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939 Mount Elbert - '14 2014-07-02

Flowers and clouds line the Northeast Ridge of Mount Elbert

Monday, we left Rocky Mountain National Park and after stopping a few times to shop for specific gear, we made our way toward Leadville, Colorado. Near town we chose a familiar campsite at Turquoise Lake and then went to town for dinner and then back to the campsite for an early bed.

Tuesday, we arose to a cloudy morning. There was a low chance of rain, so despite the clouds, we headed toward the North Mount Elbert Trailhead. At 0550 we left the trailhead (10,040 feet) on the Northeast Ridge route and headed up the familiar slopes. We didn't have to walk very far before we remember why we came. We had to climb to reach the summit. In fact, we had to climb 4700 feet in 4.5 miles! Ah, but the route is on a mostly good trail.

This was our first trip of the season above 14000 feet and we could feel it. Panting, we slowed our pace and played like snails as we climbed.

Climbing the steep trail through the clouds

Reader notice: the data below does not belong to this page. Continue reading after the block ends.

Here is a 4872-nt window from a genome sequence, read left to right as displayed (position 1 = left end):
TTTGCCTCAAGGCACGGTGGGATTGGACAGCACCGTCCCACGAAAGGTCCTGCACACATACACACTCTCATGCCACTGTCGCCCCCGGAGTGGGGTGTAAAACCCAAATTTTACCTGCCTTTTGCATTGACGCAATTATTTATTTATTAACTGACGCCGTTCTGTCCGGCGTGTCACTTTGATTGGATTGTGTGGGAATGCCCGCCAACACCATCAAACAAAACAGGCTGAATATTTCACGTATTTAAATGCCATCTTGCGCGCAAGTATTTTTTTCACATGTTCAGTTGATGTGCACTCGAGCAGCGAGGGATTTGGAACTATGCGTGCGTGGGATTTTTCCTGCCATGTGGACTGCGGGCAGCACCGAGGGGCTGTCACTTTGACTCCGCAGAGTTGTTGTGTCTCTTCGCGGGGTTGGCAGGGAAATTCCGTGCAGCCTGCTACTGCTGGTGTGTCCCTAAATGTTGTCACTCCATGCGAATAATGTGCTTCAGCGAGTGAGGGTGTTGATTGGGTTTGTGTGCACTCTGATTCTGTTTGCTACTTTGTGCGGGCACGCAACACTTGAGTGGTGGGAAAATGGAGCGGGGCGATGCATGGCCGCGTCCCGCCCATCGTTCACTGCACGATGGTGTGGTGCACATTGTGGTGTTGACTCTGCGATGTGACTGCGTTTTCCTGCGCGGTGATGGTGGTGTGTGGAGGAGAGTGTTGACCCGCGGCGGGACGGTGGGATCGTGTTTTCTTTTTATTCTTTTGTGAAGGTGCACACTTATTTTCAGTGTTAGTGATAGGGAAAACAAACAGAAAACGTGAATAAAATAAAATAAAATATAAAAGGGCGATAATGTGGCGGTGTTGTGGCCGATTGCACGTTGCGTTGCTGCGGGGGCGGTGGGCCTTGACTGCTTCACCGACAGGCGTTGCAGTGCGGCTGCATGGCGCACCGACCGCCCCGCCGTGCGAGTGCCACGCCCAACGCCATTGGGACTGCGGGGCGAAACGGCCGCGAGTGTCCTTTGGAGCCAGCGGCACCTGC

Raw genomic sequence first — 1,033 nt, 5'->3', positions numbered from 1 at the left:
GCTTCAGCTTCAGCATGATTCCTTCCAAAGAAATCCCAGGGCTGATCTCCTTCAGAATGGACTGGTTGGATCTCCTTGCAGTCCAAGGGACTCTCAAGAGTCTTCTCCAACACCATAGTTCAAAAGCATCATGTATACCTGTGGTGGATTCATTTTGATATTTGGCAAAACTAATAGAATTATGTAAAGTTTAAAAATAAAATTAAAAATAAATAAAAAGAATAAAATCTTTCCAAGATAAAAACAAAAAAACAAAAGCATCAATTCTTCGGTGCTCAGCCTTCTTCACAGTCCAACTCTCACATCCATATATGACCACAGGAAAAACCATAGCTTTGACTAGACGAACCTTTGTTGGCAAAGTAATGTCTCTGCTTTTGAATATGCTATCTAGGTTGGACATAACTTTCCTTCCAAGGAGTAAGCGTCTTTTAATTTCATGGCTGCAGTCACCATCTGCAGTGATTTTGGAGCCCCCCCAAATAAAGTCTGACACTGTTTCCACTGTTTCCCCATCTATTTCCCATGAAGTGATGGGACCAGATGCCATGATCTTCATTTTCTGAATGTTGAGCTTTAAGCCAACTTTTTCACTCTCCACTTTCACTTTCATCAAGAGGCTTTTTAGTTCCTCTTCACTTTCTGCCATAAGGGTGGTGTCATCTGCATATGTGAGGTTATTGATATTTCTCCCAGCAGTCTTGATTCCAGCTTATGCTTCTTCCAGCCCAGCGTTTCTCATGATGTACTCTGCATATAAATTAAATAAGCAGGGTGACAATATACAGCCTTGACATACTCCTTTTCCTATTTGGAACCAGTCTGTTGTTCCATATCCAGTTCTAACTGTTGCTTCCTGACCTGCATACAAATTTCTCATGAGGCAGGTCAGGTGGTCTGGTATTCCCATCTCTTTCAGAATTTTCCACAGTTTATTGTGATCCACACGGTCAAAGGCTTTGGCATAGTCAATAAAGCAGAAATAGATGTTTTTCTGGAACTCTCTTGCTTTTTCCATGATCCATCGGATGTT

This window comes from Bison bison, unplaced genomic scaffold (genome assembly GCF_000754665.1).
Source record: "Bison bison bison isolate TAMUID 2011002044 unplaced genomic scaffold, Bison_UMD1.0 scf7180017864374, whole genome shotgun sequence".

To slow us further, the clouds distracted us as the shades of white and gray crossed the ridge. Then, there were the beautiful flowers, marmots, pica, and ptarmigan that gave us more reasons to stop and watch or photograph.

Looking at clouds across the summit of Mount Elbert

As we reached the summit the clouds lifted giving us good views of the surrounding peaks and valleys.

To add a little pizazz to the day, we descended the East Ridge. It too was a fun route, but added to the daily mileage.

descending the East Ridge Route toward Twin Lakes and the reservoir.

At the junction with the Colorado Trail, we turned north and returned to the North Elbert Trailhead.

It was a good long day. We met a few other hikers and had fun sharing the mountain and trails with them.

Elbert is the highest mountain in Colorado. For many hikers, it is the only 14,000 feet peak they will ever climb. The Northeast Ridge and the East Ridge routes are not technically difficult, but the steep slopes and thin air make for a big adventure for most hikers. Of course, we saw a couple of trail runners climbing and descending the mountain, that were not breathing hard or sweating! Oh, well.

Happy Elbert trails


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